From protest marches to football matches, when it comes to crowd control police officers line the streets where the greatest throngs of people pass. It's all about reacting to the flow of the crowd. The same is true of cells lining developing blood vessels. As networks of vessels develop, some vessels are dismantled while others are reinforced. This is led by the migration of the cells that line them. To find out what drives this, researchers looked to developing blood vessels in the mouse eye. High-resolution imaging uncovered which vessels were being dismantled (blue). A computer program then estimated the blood flow through all the vessels imaged. High blood flow matched stable vessels, while low blood flow matched dismantling vessels. A closer look revealed cells were drawn towards high blood flow regions. As with officers reining in a marching crowd, these cells head to where they are needed most.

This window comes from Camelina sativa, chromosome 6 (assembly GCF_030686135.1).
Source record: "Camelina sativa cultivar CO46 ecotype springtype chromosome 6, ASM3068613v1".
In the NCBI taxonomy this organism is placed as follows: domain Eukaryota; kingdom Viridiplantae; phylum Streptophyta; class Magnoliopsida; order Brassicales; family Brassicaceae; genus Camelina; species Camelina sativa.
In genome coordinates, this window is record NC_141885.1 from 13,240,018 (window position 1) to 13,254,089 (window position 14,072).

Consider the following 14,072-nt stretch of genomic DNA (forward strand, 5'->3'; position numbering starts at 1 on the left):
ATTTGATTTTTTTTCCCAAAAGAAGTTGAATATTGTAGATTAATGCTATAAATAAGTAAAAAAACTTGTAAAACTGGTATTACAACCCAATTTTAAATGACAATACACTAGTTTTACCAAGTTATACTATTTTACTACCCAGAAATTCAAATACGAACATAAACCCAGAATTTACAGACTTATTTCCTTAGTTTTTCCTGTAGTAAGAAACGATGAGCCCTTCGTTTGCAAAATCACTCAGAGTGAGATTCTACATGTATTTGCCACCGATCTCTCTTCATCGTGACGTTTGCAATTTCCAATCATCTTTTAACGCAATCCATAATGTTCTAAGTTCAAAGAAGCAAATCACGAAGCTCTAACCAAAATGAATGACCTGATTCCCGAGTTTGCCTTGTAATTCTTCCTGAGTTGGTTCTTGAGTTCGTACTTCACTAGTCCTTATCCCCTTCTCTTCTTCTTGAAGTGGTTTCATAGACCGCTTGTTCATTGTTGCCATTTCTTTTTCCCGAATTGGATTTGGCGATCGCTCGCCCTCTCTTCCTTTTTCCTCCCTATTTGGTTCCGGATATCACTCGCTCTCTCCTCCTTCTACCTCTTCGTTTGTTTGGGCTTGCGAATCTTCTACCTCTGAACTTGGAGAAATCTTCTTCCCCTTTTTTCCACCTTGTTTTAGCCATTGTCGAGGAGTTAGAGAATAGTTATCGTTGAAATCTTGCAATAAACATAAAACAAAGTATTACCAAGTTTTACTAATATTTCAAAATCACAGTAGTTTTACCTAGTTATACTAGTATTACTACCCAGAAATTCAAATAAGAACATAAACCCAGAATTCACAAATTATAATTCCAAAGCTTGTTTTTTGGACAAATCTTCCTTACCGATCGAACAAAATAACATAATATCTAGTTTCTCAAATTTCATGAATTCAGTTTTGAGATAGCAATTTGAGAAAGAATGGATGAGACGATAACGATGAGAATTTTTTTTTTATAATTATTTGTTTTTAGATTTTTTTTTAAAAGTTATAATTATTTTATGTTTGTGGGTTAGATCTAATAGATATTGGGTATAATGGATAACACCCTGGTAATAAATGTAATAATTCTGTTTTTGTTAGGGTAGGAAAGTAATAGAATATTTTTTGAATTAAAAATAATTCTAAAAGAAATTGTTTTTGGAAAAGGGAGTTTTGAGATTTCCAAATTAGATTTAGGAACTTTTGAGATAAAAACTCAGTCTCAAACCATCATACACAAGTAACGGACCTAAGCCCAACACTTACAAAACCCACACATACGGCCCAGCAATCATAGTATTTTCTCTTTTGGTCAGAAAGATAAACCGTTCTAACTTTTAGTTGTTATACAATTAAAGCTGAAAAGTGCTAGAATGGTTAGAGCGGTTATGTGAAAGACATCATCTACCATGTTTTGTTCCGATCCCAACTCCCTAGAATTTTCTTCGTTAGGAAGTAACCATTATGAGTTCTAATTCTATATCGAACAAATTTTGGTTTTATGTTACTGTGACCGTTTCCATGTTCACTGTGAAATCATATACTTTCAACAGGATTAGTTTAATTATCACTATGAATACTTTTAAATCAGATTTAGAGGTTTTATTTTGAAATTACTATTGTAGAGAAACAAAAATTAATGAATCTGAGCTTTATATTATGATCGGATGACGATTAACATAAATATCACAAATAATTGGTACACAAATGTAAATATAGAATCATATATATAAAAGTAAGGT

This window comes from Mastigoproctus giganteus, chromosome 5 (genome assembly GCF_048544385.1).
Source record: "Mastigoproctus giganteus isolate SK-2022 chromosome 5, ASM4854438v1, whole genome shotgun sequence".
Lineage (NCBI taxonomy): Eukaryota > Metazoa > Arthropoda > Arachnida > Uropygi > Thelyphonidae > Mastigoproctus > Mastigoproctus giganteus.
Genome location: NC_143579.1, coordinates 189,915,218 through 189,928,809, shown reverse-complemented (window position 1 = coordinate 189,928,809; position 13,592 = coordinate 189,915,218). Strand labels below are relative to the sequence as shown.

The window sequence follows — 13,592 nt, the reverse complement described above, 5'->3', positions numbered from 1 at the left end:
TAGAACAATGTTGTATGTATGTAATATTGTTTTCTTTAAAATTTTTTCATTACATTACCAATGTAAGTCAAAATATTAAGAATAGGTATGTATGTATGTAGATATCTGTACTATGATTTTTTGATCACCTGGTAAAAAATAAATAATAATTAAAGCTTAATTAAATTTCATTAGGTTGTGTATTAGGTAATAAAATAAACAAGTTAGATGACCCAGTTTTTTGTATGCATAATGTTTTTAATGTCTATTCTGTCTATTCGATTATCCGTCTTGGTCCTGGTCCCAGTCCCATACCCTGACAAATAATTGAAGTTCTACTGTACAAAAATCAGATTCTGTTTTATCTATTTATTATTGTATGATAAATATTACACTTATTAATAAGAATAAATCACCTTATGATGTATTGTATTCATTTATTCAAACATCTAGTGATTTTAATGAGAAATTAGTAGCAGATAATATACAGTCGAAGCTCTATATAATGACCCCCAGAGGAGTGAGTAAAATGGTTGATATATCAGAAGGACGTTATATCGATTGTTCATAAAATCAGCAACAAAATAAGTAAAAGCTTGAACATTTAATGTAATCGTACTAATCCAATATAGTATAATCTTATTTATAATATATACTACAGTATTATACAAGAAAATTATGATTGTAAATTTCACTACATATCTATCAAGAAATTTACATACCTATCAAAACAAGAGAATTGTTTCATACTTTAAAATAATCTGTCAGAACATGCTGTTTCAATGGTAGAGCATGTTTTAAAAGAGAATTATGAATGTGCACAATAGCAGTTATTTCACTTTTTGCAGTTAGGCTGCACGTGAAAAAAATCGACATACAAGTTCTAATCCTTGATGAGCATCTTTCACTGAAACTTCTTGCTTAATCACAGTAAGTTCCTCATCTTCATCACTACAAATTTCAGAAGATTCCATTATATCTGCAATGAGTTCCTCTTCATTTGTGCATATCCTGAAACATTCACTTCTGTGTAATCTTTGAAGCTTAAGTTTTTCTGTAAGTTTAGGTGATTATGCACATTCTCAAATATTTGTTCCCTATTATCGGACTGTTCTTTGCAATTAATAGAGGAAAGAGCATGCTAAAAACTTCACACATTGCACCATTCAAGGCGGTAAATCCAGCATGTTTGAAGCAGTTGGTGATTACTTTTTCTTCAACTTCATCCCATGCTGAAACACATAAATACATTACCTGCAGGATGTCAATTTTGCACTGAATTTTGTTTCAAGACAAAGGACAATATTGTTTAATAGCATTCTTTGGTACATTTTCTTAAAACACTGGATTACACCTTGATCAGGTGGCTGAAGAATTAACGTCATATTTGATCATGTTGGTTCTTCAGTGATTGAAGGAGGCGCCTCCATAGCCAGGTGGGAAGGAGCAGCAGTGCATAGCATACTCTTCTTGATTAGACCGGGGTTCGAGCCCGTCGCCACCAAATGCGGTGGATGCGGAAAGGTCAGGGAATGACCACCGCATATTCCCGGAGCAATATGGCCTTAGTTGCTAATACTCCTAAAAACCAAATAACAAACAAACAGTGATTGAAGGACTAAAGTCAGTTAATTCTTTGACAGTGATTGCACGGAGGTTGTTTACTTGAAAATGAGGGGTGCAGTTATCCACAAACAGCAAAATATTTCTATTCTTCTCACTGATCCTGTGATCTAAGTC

BPoD stands for Biomedical Picture of the Day. Managed by the MRC London Institute of Medical Sciences the website aims to engage everyone, young and old, in the wonders of biomedicine. Images are kindly provided for inclusion on this website through the generosity of scientists across the globe.
BPoD is also available in Catalan at www.bpod.cat with translations by the University of Valencia.